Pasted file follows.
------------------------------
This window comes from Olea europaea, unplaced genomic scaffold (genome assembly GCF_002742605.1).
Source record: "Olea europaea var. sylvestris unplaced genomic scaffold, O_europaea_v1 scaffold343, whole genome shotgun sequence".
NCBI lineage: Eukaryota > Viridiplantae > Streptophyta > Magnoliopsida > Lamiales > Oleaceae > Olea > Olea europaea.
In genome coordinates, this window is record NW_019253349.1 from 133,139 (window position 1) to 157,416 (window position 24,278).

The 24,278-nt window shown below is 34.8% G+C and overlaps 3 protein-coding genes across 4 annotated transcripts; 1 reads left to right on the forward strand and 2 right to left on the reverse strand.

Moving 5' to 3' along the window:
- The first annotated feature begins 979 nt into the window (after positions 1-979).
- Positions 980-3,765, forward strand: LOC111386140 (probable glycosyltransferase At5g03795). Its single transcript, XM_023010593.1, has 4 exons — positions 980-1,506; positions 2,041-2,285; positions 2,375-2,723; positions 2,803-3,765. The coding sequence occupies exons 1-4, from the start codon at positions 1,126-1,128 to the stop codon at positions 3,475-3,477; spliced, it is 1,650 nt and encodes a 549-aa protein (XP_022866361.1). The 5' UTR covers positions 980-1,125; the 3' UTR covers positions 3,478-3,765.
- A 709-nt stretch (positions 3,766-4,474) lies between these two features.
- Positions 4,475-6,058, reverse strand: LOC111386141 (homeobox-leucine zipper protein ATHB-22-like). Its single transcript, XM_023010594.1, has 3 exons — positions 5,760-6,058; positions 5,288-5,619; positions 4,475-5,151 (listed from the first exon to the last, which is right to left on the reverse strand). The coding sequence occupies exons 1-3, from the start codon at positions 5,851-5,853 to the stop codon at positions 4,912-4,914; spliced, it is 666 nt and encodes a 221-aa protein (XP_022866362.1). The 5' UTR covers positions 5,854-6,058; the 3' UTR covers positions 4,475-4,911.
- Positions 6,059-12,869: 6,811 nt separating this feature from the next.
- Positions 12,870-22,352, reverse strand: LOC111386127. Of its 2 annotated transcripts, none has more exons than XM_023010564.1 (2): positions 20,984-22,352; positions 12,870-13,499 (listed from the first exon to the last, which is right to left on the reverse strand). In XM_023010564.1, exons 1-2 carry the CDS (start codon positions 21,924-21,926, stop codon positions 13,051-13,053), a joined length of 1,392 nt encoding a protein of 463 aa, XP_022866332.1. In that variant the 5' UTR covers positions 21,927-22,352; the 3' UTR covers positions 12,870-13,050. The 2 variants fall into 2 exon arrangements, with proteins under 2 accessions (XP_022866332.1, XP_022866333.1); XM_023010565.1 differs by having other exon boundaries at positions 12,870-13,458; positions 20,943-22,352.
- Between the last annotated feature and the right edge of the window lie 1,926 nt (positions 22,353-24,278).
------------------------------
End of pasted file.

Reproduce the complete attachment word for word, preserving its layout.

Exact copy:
This window comes from Olea europaea, unplaced genomic scaffold (genome assembly GCF_002742605.1).
Source record: "Olea europaea var. sylvestris unplaced genomic scaffold, O_europaea_v1 scaffold343, whole genome shotgun sequence".
NCBI lineage: Eukaryota > Viridiplantae > Streptophyta > Magnoliopsida > Lamiales > Oleaceae > Olea > Olea europaea.
In genome coordinates, this window is record NW_019253349.1 from 133,139 (window position 1) to 157,416 (window position 24,278).

The 24,278-nt window shown below is 34.8% G+C and overlaps 3 protein-coding genes across 4 annotated transcripts; 1 reads left to right on the forward strand and 2 right to left on the reverse strand.

Moving 5' to 3' along the window:
- The first annotated feature begins 979 nt into the window (after positions 1-979).
- Positions 980-3,765, forward strand: LOC111386140 (probable glycosyltransferase At5g03795). Its single transcript, XM_023010593.1, has 4 exons — positions 980-1,506; positions 2,041-2,285; positions 2,375-2,723; positions 2,803-3,765. The coding sequence occupies exons 1-4, from the start codon at positions 1,126-1,128 to the stop codon at positions 3,475-3,477; spliced, it is 1,650 nt and encodes a 549-aa protein (XP_022866361.1). The 5' UTR covers positions 980-1,125; the 3' UTR covers positions 3,478-3,765.
- A 709-nt stretch (positions 3,766-4,474) lies between these two features.
- Positions 4,475-6,058, reverse strand: LOC111386141 (homeobox-leucine zipper protein ATHB-22-like). Its single transcript, XM_023010594.1, has 3 exons — positions 5,760-6,058; positions 5,288-5,619; positions 4,475-5,151 (listed from the first exon to the last, which is right to left on the reverse strand). The coding sequence occupies exons 1-3, from the start codon at positions 5,851-5,853 to the stop codon at positions 4,912-4,914; spliced, it is 666 nt and encodes a 221-aa protein (XP_022866362.1). The 5' UTR covers positions 5,854-6,058; the 3' UTR covers positions 4,475-4,911.
- Positions 6,059-12,869: 6,811 nt separating this feature from the next.
- Positions 12,870-22,352, reverse strand: LOC111386127. Of its 2 annotated transcripts, none has more exons than XM_023010564.1 (2): positions 20,984-22,352; positions 12,870-13,499 (listed from the first exon to the last, which is right to left on the reverse strand). In XM_023010564.1, exons 1-2 carry the CDS (start codon positions 21,924-21,926, stop codon positions 13,051-13,053), a joined length of 1,392 nt encoding a protein of 463 aa, XP_022866332.1. In that variant the 5' UTR covers positions 21,927-22,352; the 3' UTR covers positions 12,870-13,050. The 2 variants fall into 2 exon arrangements, with proteins under 2 accessions (XP_022866332.1, XP_022866333.1); XM_023010565.1 differs by having other exon boundaries at positions 12,870-13,458; positions 20,943-22,352.
- Between the last annotated feature and the right edge of the window lie 1,926 nt (positions 22,353-24,278).